Zero-overhead exception stacktraces

Published Proposal,

This version:
Issue Tracking:
ISO/IEC JTC1/SC22/WG21 14882: Programming Language — C++

1. Overview

1.1. Abstract

This paper identifies a concern with part of the Stacktrace from exception [p2370] proposal. We suggest an alternative approach and offer experience of potential implementation techniques.

1.2. Motivation

The paper Stacktrace from exception [p2370] amply sets out why it is desired to be able to access a stacktrace from exception; that is, when handling an exception it should be possible to retrieve a stacktrace from the (most recent) throw point of the exception, through the point of handling; and that this should be transparent to and not require cooperation by or modification of throwing code. That paper acknowledges that the cost of taking a stacktrace on every exception throw would be prohibitive and proposes a mechanism to disable it via a standard library routine std::this_thread::set_capture_stacktraces_at_throw that will set a thread-local flag.

We argue that this approach has sufficient drawbacks as to prevent the paper from achieving the aims of the proposed facility; we propose an alternative interface that leaves implementers the freedom to choose lower-cost implementation strategies, and demonstrate how those strategies can be implemented.

1.2.1. Internally handled exceptions

When an exception is thrown and handled internally by a (possibly third-party) library, under the proposed mechanism the cost of taking a stacktrace will be incurred even if the internal handler does not access it.

Third-party library vendors who use exceptions for control flow may be expected to view the proposed facility negatively; if user code enables it via the proposed mechanism the cost will be considerable even for exceptions that are caught and handled successfully entirely within the third-party library. Thus they are likely to disable the facility at API entry points, both negating the point of the facility for any exceptions that do leak out of the third-party library, and interfering with user code that expects it to remain enabled.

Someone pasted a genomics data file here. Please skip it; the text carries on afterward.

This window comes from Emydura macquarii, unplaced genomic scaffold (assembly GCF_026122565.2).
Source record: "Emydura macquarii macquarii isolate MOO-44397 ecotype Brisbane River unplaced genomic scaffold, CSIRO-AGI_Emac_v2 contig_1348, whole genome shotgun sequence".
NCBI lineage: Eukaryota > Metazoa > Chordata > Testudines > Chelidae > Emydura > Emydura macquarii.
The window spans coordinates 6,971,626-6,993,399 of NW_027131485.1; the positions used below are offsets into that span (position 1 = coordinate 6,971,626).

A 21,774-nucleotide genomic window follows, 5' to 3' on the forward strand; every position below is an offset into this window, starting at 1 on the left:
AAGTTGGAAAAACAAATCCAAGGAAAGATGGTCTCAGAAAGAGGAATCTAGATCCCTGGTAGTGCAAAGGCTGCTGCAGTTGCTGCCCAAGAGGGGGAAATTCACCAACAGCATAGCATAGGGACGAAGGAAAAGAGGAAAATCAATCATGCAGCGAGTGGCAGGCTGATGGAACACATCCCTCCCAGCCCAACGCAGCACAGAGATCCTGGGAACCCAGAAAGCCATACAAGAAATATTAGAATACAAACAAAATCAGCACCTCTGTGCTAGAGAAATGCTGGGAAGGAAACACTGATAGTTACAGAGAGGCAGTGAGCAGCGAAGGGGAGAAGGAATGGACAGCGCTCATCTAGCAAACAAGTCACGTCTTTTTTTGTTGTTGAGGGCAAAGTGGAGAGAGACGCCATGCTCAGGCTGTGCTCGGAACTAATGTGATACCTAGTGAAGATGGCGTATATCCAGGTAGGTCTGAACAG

1.2.2. Binary distributed libraries

Under the mechanism proposed in [p2370], code would need recompilation and/or relinking to participate in the facility, since the action to check the flag and take a stacktrace occurs at the throw site. It is not unusual that third-party library code is shipped with its own implementations of the exception-raising mechanism, such that it would not participate in the facility until such time as the vendor recompiles and relinks the library, which may not occur for some time.

1.3. Alternatives

We note that C++ exception handling is typically built on top of a lower-level, language-agnostic facility. On Windows this is structured exception handling [seh], while on the Itanium ABI (used by most Unix-style OSes on x64-64) it is the Level I Base ABI [itanium]. This lower-level facility uses two-phase exception handling; in the first, "search" phase the stack is walked from the throw point to identify a suitable handler, while in the second, "unwind" phase it is walked again from the throw point to the selected handler, this time invoking cleanup (i.e., destructors) along the way. Importantly,

This suggests a possible alternative mechanism; viz.:

This approach has several advantages:

1.4. Acknowledgements

Thank you especially to Antony Peacock for getting this paper ready for initial submission, and to Mathias Gaunard for inspiration, review and feedback. Thank you also to Jonathan Wakely and to members of BSI IST/5/-/21 (C++) panel for review and feedback.

1.5. Revision history


Initial revision; incorporated informal feedback.